Saturday, May 08, 2021

This Is How They Tell Me the World Ends: The Cyberweapons Arms Race

Today most everything is connected to the internet. The amount of code written is growing everyday. The amount of bugs in the code is also increasing. This creates vulnerabilities in multiple layers. It is impossible for any one person to understand everything their computer is doing. The application software, the operating system, BIOS, network routers and more each have their own code and have their source for vulnerabilities. Unpatched zero-day vulnerabilities remain out there in the wild. Hackers may be lurking in any system.

The world powers have been a source for hoarding vulnerabilities for use in offensive hacking. The US and Israel showed the power when they were able to hack Iran to disable nuclear facilities. Russia took it a step further and caused havoc in Ukraine on multiple times, temporarily shutting off power and shutting down many critical resources. With most everything connected these days, there are many chances for bad guys to infiltrate. In many cases, they already have. They may be after secrets. They me be ransomware gangs in it for money. Or most dangerous, they may be nation-states waiting for war.

The world of hacking is clouded in a lot of secrecy. Highly educated countries on the fringes of global prosperity are likely to produce more vulnerability finding hackers. With limited other prospects, the monetary rewards can be much greater than other legitimate opportunities. Some have scruples on who they sell to. Others, however, will sell to the highest bidder. These bidders will often be nation states. However, the secrecy required by these players may result in a hacker being enticed by a lesser "bug bounty" and the name recognition allowed.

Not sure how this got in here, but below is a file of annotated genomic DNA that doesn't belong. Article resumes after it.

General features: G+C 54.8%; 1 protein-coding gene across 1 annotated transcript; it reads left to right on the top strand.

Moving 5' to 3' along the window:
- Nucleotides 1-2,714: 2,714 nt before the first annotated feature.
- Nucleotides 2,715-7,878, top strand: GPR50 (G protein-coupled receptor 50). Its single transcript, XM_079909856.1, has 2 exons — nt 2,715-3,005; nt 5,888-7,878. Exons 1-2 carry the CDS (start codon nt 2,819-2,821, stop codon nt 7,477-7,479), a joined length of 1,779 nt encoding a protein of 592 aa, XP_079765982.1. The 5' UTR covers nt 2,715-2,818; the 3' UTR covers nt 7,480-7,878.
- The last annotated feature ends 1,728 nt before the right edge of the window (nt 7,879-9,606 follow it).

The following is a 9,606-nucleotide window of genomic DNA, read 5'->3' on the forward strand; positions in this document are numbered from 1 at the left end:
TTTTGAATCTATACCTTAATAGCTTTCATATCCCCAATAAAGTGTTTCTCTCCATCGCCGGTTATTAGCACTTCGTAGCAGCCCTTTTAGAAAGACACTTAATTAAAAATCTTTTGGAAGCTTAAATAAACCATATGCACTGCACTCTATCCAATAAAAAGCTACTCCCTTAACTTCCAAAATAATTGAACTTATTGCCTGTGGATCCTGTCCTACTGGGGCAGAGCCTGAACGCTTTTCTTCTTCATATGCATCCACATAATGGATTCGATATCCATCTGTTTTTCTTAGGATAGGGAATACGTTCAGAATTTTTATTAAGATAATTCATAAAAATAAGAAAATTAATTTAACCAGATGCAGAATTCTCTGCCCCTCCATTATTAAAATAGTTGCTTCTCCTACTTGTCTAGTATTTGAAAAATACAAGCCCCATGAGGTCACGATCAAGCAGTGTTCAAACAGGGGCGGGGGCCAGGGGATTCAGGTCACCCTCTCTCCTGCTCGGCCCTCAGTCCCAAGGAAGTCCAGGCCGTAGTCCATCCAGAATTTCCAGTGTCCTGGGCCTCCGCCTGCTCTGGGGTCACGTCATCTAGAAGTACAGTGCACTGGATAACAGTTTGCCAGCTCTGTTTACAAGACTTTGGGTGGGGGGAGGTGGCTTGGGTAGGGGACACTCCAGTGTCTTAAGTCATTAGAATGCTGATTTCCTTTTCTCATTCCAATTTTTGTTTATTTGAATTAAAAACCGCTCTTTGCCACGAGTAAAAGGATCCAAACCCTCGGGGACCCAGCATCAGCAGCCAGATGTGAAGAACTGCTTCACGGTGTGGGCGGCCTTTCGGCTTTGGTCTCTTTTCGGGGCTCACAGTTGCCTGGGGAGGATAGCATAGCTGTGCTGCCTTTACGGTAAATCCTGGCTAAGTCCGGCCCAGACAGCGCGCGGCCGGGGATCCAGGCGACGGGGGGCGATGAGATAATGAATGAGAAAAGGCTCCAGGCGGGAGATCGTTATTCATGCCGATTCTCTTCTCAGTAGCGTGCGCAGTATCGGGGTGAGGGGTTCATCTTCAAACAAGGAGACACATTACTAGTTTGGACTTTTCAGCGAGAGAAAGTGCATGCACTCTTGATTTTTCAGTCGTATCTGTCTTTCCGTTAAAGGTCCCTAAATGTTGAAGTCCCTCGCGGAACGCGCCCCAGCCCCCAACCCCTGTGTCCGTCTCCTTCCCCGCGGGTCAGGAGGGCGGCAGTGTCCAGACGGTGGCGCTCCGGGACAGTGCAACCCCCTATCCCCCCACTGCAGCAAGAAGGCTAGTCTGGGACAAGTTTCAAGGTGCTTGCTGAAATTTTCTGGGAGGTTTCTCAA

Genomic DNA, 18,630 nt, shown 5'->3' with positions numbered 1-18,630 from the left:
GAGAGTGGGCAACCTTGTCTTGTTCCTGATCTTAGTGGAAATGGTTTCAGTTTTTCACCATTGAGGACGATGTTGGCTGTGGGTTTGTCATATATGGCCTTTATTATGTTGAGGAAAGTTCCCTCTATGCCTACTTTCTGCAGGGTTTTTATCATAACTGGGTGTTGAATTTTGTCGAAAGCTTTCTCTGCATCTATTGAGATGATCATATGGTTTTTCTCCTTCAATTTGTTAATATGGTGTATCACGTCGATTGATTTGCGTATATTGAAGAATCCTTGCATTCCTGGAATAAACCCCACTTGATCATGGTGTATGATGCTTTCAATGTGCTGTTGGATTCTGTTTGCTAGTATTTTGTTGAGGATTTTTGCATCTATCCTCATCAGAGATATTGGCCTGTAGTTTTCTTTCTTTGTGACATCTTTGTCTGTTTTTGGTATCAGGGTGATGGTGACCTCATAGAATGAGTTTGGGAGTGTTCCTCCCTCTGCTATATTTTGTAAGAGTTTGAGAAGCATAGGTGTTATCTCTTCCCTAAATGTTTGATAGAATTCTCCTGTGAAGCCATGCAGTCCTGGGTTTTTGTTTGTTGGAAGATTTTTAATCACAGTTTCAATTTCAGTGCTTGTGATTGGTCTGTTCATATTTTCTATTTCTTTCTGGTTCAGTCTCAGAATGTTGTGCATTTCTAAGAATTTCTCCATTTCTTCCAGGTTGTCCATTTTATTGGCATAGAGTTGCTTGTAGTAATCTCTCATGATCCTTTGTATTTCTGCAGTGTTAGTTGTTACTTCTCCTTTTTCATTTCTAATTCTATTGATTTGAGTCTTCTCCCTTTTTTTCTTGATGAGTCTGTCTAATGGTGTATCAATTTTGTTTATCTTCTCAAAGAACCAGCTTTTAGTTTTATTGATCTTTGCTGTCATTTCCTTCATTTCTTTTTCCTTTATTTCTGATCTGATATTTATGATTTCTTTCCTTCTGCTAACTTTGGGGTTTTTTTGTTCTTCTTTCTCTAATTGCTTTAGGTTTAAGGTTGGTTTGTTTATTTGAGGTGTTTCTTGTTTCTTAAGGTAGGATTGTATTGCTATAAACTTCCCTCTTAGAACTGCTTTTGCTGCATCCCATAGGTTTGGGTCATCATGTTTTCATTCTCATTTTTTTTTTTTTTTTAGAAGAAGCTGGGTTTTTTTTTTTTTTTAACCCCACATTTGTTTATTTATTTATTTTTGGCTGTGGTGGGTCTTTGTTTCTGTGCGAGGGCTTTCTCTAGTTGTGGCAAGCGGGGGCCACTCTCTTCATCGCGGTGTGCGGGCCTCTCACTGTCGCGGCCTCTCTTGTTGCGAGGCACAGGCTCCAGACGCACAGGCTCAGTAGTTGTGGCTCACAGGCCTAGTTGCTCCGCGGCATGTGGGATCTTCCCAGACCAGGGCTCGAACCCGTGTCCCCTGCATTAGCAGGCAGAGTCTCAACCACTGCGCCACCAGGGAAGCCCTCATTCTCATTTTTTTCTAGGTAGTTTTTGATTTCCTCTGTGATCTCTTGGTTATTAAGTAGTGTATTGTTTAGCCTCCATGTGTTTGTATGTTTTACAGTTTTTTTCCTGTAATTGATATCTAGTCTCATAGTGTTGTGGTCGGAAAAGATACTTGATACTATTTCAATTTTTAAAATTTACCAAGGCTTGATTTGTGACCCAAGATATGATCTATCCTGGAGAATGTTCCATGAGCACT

Our society has an interesting dichotomy. We demand extreme openness of anything "public", yet absolute privacy for any "private" activity. However, the boundary can be murky. The public salivated at the juicy revelations in private email conversations unearthed in a Sony data breach, rather than be offended that this data was made public. 

We cannot expect anything to be totally safe. There are likely unpatched vulnerabilities that could allow anything to be shut down or any data to be stolen. Security requires "defense in depth". We must hope that all are critical infrastructure is well protected. Often the most difficult part of an attack is gaining entry. Having systems patched helps reduce the easy attack vectors. We must also worry about social engineering attacks. A carelessly clicked on email or a weak password is often the easy entry.

Social engineering can also take the form of "opinion manipulation". Foreign nations can show discord by fanning flames of differing views. Even subtle coaxing can gradually steer people to extremist views or even views not in their best interest.

We have let computers enter nearly every aspect of our lives. How do we prevent them from being our own destruction?

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